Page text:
Karloff — 254 Court St
Until last week, the last time I ate at Glasserie was almost a year ago. My friend Molly was in town, and another friend got a whole group of us reservations at the chef’s table in the kitchen. It was a very good meal, though I never ended up blogging about it. About six months later it was announced that chef Sarah Kramer, whose cooking I’d enjoyed so much on my two visits to Glasserie, was parting ways with the restaurant. I don’t know that I was deliberately avoiding the restaurant after that, but it did feel almost like re-visiting the place would somehow be… disloyal. But I heard that the food was still really good there, so when my parents wanted to meet up for brunch last week I decided to give the new Glasserie a shot. I’m glad I did, because the meal was fantastic.
Glasserie serves a sort of modernized Middle Eastern/Israeli inspired cuisine, but I’m not sure where the inspiration for my dish came from — scrambled eggs with celery root, pine nuts, and mushrooms. The egs were perfectly cooked, soft and fluffy, and the celery root puree underneath lent an unexpected but wonderful sour sharpness to the dish. There was also a ring of fried dough, some crunchy mushrooms, a few pine nuts, and it was topped with an herb salad. It sounds like a crazy mix of flavors and textures, and I guess it was, but somehow they all worked together beautifully. The only element that felt out of place was a piece of raw carrot, for some reason mixed in with everything else, and which lent nothing to the dish. I also tried some of my mom’s meal — mushrooms, roasted until almost charred, on a puff pastry crust and topped with a fried egg. The intensity of the mushroom flavor was great. Even my dad, who is pretty hard to please, really enjoyed his lamb flatbread sandwich. I still have a soft spot in my heart for the era of Sarah Kramer, but it’s good to know that Glasserie is still putting out great food.
Glasserie — 95 Commercial St
I’m no stranger to Xi’an Famous Foods, the mini-empire of restaurants that helped usher in the idea of provincial Chinese cooking to NYC. I’ve visited their outposts in Queens, in Midtown, in the East Village… but until recently I had never been to the one here in Brooklyn. Part of the reason is that it’s way out in the middle of nowhere, on an industrial block of what real estate agents call “East Williamsburg.” I went for lunch a few weeks ago, and was surprised to find it was relatively crowded. There are only two or three tables inside the tiny space, which is apparently attached to the central kitchen that supplies all of their restaurants. They also had a few tables out on the sidewalk in front, which were all occupied. I ordered my two favorite dishes on their menu: liang pi cold skin noodles, and the tiger vegetable salad. The noodles were good, but on this visit it was the salad that really captured my attention. If yo don’t know what tiger vegetable salad is, it sounds awfully simple. It’s a salad composed mostly of cilantro leaves and stems, along with celery and scallions (and maybe a chili pepper or two). It’s the dressing that puts it over the top, though. It’s all about the bracingly sharp rice vinegar, rounded out by a little sesame oil. Somehow the combination of these simple ingredients becomes more than the sum of its parts.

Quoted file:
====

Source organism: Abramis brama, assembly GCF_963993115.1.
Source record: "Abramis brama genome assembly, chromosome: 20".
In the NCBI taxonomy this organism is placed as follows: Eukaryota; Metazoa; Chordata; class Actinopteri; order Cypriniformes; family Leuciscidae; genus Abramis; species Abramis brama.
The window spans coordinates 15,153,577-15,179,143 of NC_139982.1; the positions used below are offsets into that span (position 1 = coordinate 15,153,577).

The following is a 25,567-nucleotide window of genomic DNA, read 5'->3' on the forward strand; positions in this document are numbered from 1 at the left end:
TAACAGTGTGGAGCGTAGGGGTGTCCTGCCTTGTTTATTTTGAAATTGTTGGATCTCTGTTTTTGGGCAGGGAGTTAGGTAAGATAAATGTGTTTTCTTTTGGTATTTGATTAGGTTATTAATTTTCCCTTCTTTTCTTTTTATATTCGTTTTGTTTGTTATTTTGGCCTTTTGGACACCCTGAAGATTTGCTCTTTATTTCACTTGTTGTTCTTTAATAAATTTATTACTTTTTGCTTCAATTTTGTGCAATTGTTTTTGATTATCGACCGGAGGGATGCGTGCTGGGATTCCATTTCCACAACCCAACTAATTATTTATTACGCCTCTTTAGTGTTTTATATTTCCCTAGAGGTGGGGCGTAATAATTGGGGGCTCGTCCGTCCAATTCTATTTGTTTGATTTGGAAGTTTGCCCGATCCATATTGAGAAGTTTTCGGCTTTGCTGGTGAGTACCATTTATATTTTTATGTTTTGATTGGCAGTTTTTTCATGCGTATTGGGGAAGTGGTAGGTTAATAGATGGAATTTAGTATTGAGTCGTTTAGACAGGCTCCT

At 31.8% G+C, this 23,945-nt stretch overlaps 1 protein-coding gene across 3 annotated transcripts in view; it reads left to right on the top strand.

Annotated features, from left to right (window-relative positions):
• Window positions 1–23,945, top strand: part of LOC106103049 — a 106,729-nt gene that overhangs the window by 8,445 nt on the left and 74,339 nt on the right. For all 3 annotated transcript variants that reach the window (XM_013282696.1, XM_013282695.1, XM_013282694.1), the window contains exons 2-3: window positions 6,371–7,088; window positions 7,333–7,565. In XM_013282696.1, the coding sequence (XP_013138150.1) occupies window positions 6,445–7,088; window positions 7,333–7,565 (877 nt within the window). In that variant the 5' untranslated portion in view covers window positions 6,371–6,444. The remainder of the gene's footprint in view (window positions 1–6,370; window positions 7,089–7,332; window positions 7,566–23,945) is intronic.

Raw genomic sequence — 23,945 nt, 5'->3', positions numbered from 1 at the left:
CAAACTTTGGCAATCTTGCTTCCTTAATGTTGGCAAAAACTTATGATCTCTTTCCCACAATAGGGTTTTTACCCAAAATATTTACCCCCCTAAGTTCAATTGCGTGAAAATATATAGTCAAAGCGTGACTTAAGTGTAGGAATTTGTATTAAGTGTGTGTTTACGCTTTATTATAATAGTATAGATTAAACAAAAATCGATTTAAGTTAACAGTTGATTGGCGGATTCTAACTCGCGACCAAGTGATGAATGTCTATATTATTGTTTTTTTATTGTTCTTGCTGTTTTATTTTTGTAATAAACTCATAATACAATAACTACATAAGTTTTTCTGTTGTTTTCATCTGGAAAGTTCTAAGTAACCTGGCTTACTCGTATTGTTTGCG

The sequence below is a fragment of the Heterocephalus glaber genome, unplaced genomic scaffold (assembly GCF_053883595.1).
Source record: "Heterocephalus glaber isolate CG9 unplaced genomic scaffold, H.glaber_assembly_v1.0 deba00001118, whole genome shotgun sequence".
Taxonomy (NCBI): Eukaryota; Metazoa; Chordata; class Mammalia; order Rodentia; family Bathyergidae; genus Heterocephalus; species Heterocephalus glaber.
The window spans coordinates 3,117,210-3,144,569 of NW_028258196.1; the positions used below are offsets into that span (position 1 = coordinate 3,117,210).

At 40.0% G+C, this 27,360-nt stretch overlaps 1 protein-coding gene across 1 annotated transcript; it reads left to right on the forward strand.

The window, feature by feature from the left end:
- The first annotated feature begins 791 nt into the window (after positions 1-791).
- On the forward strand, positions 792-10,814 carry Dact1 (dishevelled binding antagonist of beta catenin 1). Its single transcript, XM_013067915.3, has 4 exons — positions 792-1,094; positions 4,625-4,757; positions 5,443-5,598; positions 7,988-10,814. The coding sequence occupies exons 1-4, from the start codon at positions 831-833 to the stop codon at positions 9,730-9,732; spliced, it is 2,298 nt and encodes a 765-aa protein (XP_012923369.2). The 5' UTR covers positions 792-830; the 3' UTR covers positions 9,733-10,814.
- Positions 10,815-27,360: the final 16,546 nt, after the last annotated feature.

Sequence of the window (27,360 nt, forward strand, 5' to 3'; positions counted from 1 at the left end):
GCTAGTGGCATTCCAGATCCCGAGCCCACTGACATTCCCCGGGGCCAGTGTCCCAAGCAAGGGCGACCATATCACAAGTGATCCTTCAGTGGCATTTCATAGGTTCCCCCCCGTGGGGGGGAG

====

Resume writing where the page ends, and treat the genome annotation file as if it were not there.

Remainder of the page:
Xi’an Famous Foods — 86 Beadel St
I love artichokes, and I’m a big fan of Allswell, in Williamsburg. So it should come as no surprise that I loved the marinated artcihoke sandwich that they serve at lunch at Allswell. It’s not just the artichokes; this is a seriously well-constructed, delicious sandwich. The bread has grill marks on it, but it’s not crusty and not served warm. The grill marks simply give a subtle smoky and caramelized flavor to the soft bread. The artichokes themselves are perfectly cooked, soft but with a little tart bite to the them. They are offset by a sweet tomato jam, sharp provolone cheese, and fresh arugula. As much as I loved the artichokes on their own as they fell out of the sandwich, I actually preferred eating all of the ingredients together. It’s a testament to how perfectly balanced all of those ingredients are, and how important that balance is when conceiving a dish. Even one as simple as a sandwich.
Allswell — 124 Bedford Ave